Scientists Find Cheaper Water Quantifying Methods In Pharmaceutical Drugs
The University of Texas at Arlington (UTA) chemists have found cheaper ways to determine the amount of water in solid pharmaceutical drugs.
The discovery is cheaper, faster, more precise, and more accurate than Karl Fischer titration, Science Daily has learned. As per the publication, the latter method is presently recognized by the United States Food and Drug Administration.
In a statement, as cited by the publication, Chemistry chair and project leader Daniel Armstrong said that every therapeutic drug had a narrow range of optimal water content, which needed to be controlled to prevent potential adverse effects on patients.
According to Armstrong, the new system could also be automated, which reduced labor costs for manufacturers with potential economic benefits for consumers, in addition to its other beneficial features like speed and lower costs.
Armstrong's project was published in the "Journal of Pharmaceutical Sciences" on "Water Determination in Solid Pharmaceutical Products using Ionic Liquids and Headspace Gas Chromatography."
According to Phys, Armstrong and his graduate assistant used a headspace gas chromatography analytical method with ionic liquid tubular capillary gas chromatographic columns, along with the latest and highly water sensitive instrument, the Shimadzu Scientific Instruments Tracera GC-210, as their detector.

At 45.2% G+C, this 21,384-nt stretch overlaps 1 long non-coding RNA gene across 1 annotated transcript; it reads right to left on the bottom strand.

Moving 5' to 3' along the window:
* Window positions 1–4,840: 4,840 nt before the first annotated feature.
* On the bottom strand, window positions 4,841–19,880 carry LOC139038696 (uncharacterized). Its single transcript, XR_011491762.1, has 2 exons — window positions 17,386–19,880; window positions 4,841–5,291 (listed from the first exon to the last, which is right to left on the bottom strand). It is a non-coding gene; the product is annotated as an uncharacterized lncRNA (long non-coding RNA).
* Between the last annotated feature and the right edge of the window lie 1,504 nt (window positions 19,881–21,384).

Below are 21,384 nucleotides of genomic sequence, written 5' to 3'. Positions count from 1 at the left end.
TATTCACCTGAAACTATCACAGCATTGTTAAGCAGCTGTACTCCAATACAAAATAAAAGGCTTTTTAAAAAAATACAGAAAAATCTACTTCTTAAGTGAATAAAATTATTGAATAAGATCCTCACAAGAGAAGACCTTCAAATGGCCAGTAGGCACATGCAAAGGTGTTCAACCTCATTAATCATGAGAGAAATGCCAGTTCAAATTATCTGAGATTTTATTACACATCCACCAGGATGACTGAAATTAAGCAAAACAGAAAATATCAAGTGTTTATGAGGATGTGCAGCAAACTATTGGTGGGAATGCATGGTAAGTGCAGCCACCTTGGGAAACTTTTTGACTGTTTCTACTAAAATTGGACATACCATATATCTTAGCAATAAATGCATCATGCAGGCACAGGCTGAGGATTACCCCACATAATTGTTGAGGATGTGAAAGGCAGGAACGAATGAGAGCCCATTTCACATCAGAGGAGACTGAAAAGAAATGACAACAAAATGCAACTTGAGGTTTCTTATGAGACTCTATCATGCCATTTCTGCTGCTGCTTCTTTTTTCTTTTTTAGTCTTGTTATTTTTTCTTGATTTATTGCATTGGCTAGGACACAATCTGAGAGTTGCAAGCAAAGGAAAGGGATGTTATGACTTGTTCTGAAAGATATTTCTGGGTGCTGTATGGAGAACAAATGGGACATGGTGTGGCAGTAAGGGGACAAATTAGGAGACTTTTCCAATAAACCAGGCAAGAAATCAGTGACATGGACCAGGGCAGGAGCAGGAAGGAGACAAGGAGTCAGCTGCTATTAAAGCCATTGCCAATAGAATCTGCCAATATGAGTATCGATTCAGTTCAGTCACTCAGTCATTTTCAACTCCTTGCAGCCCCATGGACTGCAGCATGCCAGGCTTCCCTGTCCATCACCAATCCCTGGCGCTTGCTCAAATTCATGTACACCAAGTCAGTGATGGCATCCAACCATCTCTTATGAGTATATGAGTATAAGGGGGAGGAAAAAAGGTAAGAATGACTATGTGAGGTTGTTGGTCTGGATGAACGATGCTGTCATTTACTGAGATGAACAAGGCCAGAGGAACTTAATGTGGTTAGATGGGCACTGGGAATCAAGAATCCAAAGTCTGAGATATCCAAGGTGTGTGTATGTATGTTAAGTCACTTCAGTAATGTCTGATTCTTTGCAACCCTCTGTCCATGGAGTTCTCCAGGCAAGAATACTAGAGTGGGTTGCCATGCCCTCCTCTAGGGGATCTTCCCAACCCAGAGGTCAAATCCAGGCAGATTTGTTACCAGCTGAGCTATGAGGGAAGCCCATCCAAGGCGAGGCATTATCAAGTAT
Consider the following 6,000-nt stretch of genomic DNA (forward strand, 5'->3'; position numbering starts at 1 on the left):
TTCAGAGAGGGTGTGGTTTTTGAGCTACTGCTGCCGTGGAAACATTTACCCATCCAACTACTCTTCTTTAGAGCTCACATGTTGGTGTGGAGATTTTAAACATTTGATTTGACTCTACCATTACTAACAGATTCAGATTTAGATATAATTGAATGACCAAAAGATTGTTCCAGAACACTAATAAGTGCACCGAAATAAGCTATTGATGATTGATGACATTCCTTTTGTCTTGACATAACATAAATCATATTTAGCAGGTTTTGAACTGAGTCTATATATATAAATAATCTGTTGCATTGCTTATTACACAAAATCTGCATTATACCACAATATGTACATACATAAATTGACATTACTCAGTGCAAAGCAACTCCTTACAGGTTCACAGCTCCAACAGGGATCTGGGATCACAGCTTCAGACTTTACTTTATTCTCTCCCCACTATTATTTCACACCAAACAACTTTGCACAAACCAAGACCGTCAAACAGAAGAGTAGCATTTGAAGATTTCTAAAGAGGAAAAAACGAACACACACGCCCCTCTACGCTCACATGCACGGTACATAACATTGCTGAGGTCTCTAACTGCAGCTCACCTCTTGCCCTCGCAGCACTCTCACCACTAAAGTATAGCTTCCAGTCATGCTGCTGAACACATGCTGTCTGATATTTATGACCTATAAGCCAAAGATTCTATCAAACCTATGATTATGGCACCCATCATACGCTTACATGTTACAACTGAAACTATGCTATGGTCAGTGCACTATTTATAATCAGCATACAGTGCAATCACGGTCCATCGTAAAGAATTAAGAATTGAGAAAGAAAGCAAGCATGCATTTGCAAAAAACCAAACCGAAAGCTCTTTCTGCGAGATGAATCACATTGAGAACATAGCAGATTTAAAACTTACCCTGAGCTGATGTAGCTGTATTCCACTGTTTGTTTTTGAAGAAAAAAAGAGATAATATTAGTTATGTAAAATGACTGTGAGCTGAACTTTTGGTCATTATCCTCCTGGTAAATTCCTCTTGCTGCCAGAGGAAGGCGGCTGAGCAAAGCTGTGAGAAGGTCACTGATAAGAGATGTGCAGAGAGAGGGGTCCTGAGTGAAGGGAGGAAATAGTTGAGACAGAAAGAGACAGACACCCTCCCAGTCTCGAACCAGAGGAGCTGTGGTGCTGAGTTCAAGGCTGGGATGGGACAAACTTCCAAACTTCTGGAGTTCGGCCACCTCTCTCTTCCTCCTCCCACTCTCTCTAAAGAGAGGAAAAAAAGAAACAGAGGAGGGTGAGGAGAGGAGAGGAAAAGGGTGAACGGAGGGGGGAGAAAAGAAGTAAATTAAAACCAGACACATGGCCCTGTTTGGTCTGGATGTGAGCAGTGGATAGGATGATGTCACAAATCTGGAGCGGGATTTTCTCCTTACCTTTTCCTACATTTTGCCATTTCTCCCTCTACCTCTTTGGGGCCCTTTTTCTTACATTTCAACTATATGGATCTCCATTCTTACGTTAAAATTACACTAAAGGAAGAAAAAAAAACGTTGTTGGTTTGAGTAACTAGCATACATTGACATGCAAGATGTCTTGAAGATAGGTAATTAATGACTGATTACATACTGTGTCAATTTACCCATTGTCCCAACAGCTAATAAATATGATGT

In the project, the researchers compared the effectiveness and accuracy of the new method against two orthodox methods, Fischer's titration and the "loss on drying" method, which involves sample placement in a vacuum over for many hours to gauge the amount of water.
The study findings revealed that Fischer's titration yielded inaccurate results in several pharmaceutical drug samples like acetaminophen, vitamin C, and Excedrine Migraine medicine. Conversely, loss on drying took several hours to finish while Armstrong's method could perform sample analysis for ten minutes.
As a leader in ionic liquid characterization and synthesis, Armstrong has also received several awards, such as ACS Fellow in 2013 and the American Chemical Society Award in Separations Science and Technology in 2014. As per "The Analytical Scientist," the scientist was eighth in the Power List 2015 of the Top 100 most influential people in the world.
Meanwhile, watch Karl Fischer Titration here.